Firefighters rushed to the aircraft which emergency landed after an "in-flight emergency" (Picture: Stewart Jack).
An American B-52 bomber was forced to make an emergency landing at RAF Mildenhall following an engine fire.
Officials said there were no injuries and the fire had been extinguished.
The aircraft was forced to land when air crew declared an "in-flight emergency" after receiving an "engine fire warning".
It is believed two of the B-52's eight engines had shut down.
Eyewitness reports and images posted on social media claimed to show the aircraft circling over the Mildenhall area before it touched down at around 19:00 UK time on 17 June.
Stewart Jack, who arrived just after the B-52 had landed, said: "The fire service were hosing down the engine when I got there.
"It was eventually towed off the runway a couple of hours later."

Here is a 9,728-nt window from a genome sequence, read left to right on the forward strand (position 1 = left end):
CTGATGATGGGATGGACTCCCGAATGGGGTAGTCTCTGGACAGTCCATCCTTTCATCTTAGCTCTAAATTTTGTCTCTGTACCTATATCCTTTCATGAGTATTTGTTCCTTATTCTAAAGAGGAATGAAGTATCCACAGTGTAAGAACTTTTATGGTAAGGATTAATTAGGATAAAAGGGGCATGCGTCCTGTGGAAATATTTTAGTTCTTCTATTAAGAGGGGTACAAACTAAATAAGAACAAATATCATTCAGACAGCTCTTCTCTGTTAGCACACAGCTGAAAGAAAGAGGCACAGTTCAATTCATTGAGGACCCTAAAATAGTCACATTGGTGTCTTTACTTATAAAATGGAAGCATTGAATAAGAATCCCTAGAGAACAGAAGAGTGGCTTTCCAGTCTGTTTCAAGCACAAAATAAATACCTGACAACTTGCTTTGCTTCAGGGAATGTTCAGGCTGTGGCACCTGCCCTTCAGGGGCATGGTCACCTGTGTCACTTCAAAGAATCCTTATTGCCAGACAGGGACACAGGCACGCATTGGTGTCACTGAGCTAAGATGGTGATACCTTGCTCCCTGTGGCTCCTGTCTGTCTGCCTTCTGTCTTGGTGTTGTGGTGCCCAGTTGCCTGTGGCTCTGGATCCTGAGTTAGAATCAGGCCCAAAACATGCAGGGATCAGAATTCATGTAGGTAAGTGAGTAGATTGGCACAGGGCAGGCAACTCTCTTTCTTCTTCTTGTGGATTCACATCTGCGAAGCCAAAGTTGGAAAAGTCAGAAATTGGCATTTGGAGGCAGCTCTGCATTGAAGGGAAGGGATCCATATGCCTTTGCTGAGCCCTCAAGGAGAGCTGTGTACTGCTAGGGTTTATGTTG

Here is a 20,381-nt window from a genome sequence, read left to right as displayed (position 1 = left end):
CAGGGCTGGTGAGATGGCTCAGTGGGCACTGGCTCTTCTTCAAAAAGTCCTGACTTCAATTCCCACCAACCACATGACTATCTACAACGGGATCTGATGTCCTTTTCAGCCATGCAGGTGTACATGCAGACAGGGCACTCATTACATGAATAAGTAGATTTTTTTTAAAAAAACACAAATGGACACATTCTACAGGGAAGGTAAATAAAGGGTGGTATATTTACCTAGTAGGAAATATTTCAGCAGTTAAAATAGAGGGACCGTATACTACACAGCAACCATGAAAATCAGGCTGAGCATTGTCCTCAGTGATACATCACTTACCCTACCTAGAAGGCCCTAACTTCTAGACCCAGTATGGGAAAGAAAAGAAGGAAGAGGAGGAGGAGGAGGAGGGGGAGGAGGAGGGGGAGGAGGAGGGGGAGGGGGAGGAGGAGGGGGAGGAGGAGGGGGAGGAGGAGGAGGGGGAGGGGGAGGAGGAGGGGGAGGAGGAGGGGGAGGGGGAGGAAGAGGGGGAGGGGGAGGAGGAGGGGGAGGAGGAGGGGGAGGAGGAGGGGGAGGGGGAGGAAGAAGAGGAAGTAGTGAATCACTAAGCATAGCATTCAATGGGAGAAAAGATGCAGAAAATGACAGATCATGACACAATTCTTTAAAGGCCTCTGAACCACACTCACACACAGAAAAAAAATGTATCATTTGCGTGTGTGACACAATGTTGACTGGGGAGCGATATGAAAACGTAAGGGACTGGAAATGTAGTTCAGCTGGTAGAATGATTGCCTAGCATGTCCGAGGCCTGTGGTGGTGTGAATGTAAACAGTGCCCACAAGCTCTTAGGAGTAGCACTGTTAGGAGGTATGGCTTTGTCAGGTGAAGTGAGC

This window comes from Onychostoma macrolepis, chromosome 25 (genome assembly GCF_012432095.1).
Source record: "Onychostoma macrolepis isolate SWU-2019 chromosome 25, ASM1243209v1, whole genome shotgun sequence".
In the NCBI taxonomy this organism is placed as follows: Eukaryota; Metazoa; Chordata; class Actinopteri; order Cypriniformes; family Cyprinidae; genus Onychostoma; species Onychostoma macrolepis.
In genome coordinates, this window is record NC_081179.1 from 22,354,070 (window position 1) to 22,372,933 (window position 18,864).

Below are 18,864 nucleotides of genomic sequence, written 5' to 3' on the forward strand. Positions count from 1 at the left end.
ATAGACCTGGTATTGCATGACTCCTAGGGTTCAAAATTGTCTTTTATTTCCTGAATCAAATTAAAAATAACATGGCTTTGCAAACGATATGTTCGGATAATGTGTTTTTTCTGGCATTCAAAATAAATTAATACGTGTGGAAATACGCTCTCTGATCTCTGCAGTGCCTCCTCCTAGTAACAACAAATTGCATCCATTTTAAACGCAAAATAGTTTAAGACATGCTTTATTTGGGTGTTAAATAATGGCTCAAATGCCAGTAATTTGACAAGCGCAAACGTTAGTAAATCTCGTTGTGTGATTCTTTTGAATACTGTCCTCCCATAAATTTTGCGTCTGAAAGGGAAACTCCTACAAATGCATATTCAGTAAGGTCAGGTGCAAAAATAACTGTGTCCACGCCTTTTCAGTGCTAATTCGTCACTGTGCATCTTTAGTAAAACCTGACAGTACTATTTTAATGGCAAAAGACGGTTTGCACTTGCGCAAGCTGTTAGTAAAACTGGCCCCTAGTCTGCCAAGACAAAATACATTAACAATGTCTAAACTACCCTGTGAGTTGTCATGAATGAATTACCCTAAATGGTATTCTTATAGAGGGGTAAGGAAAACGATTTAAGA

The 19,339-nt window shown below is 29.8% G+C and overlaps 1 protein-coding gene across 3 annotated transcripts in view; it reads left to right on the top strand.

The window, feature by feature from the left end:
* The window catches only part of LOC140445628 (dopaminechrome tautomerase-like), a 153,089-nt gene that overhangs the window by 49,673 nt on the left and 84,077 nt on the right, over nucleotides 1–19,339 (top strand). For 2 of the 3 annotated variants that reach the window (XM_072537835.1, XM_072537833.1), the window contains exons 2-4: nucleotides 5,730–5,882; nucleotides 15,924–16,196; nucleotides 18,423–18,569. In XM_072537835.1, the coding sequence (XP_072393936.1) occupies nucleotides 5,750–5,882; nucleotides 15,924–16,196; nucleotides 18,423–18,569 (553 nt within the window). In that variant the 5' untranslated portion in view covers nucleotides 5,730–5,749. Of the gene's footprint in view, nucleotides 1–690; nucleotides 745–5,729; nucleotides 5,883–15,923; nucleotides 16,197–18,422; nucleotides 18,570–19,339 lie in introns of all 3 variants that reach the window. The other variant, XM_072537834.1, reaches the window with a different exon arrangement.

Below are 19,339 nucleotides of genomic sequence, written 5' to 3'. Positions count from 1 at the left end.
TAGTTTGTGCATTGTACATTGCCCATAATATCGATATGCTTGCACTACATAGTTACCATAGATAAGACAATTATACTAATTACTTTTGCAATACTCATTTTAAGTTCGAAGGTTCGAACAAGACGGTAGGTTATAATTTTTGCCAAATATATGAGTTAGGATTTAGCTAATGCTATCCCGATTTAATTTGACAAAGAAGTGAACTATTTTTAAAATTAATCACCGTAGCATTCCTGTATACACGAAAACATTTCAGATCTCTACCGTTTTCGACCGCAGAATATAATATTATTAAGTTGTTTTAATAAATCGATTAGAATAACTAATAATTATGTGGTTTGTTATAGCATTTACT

An RAF Mildenhall spokesman said: "The in-flight emergency was declared as a result of an engine fire warning.
"The aircrew took proper precautions to address the emergency and landed safely at RAF Mildenhall.
"Emergency response crews extinguished the fire, and no injuries were reported as a result of the incident.
"The B-52 will remain at RAF Mildenhall until repairs are made, and the aircraft can return safely to Minot AFB."
Officials also said the aircraft, from 5th Bomb Wing based in North Dakota, was in the region to support exercises.
A NATO exercise, known as BALTOPS, is currently underway in the Baltic Sea.
Meanwhile, the Russian Ministry of Defence released footage from what it said was B-52 aircraft travelling close to their border around the Black Sea and Baltic Sea.
A Russian MOD spokesperson told TASS news agency that SU-27 fighter jets had responded to American B-52s, although they had not crossed Russia's border.
Reports suggest three B-52s were intercepted by the Russian jets.
It has not been confirmed whether the aircraft that landed at RAF Mildenhall was one of them.